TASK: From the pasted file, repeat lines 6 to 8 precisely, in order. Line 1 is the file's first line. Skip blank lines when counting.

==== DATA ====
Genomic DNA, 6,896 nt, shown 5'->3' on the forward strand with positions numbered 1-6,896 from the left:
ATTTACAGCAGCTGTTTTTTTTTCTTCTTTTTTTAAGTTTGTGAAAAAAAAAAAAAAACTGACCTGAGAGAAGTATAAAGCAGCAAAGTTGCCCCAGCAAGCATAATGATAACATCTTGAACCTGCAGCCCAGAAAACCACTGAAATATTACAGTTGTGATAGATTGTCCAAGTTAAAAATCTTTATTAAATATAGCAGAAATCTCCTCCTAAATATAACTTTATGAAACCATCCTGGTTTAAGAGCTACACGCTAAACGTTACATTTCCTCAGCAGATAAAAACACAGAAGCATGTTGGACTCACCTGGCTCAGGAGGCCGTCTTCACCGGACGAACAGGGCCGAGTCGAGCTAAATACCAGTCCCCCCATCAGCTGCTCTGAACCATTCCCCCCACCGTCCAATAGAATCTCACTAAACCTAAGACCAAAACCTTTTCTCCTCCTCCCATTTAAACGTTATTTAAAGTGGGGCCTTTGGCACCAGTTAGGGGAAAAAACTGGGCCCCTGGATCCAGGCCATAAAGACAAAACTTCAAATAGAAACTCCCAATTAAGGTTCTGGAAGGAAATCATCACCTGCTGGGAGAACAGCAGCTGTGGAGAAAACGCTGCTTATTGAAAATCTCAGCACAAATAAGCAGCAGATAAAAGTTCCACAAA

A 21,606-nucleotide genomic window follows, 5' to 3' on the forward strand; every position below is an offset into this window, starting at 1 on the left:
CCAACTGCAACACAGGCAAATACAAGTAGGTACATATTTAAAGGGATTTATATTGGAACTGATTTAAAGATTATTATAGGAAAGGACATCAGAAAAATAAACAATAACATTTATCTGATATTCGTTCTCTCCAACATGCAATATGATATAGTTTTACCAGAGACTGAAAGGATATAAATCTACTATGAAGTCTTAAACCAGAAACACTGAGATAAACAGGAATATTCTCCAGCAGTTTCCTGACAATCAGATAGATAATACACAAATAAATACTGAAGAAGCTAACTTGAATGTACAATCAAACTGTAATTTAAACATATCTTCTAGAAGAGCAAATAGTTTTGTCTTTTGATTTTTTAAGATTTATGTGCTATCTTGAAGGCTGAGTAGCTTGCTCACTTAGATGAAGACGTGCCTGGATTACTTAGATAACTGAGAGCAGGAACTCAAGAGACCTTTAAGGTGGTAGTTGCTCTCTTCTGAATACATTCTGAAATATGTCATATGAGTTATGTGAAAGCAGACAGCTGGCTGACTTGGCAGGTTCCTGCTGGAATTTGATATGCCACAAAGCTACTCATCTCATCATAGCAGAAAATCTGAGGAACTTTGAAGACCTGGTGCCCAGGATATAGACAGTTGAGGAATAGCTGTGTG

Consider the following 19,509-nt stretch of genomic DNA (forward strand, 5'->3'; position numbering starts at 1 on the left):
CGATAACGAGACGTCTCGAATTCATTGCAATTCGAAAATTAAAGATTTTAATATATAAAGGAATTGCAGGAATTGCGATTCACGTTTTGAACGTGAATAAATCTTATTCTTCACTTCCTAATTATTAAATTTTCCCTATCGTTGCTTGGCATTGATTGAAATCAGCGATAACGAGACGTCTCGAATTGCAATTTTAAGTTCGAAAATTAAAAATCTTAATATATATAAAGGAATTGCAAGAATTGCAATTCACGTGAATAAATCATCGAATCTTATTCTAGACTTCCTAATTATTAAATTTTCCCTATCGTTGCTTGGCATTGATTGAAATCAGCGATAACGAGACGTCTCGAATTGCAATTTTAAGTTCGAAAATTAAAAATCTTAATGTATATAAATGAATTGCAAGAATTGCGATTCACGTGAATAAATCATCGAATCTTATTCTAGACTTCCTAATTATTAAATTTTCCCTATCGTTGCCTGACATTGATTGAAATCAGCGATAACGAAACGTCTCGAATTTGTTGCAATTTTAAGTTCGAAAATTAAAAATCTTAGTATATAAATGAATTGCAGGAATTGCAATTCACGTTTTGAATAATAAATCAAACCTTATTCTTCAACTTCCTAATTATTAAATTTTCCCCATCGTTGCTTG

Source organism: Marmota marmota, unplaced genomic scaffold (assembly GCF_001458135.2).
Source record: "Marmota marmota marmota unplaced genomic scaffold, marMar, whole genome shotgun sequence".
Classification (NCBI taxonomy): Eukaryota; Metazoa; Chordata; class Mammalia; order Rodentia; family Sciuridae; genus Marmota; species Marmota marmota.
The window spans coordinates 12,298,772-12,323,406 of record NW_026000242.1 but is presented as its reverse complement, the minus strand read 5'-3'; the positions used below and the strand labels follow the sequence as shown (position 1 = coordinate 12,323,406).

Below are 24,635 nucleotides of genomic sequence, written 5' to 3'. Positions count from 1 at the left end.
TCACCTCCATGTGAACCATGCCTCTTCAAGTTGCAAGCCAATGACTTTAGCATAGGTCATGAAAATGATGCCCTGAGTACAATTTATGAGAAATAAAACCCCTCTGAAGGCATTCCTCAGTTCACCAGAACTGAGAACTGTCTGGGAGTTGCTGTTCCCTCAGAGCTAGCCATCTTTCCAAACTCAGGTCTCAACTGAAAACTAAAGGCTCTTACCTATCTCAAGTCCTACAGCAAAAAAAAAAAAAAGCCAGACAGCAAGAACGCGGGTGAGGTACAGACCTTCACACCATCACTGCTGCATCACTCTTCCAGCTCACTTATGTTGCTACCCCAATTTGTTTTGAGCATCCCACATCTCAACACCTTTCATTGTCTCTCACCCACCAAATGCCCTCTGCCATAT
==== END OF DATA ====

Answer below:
CGATAACGAGACGTCTCGAATTCATTGCAATTCGAAAATTAAAGATTTTAATATATAAAGGAATTGCAGGAATTGCGATTCACGTTTTGAACGTGAATAAATCTTATTCTTCACTTCCTAATTATTAAATTTTCCCTATCGTTGCTTGGCATTGATTGAAATCAGCGATAACGAGACGTCTCGAATTGCAATTTTAAGTTCGAAAATTAAAAATCTTAATATATATAAAGGAATTGCAAGAATTGCAATTCACGTGAATAAATCATCGAATCTTATTCTAGACTTCCTAATTATTAAATTTTCCCTATCGTTGCTTGGCATTGATTGAAATCAGCGATAACGAGACGTCTCGAATTGCAATTTTAAGTTCGAAAATTAAAAATCTTAATGTATATAAATGAATTGCAAGAATTGCGATTCACGTGAATAAATCATCGAATCTTATTCTAGACTTCCTAATTATTAAATTTTCCCTATCGTTGCCTGACATTGATTGAAATCAGCGATAACGAAACGTCTCGAATTTGTTGCAATTTTAAGTTCGAAAATTAAAAATCTTAGTATATAAATGAATTGCAGGAATTGCAATTCACGTTTTGAATAATAAATCAAACCTTATTCTTCAACTTCCTAATTATTAAATTTTCCCCATCGTTGCTTG

Source organism: Marmota marmota, unplaced genomic scaffold (assembly GCF_001458135.2).
Source record: "Marmota marmota marmota unplaced genomic scaffold, marMar, whole genome shotgun sequence".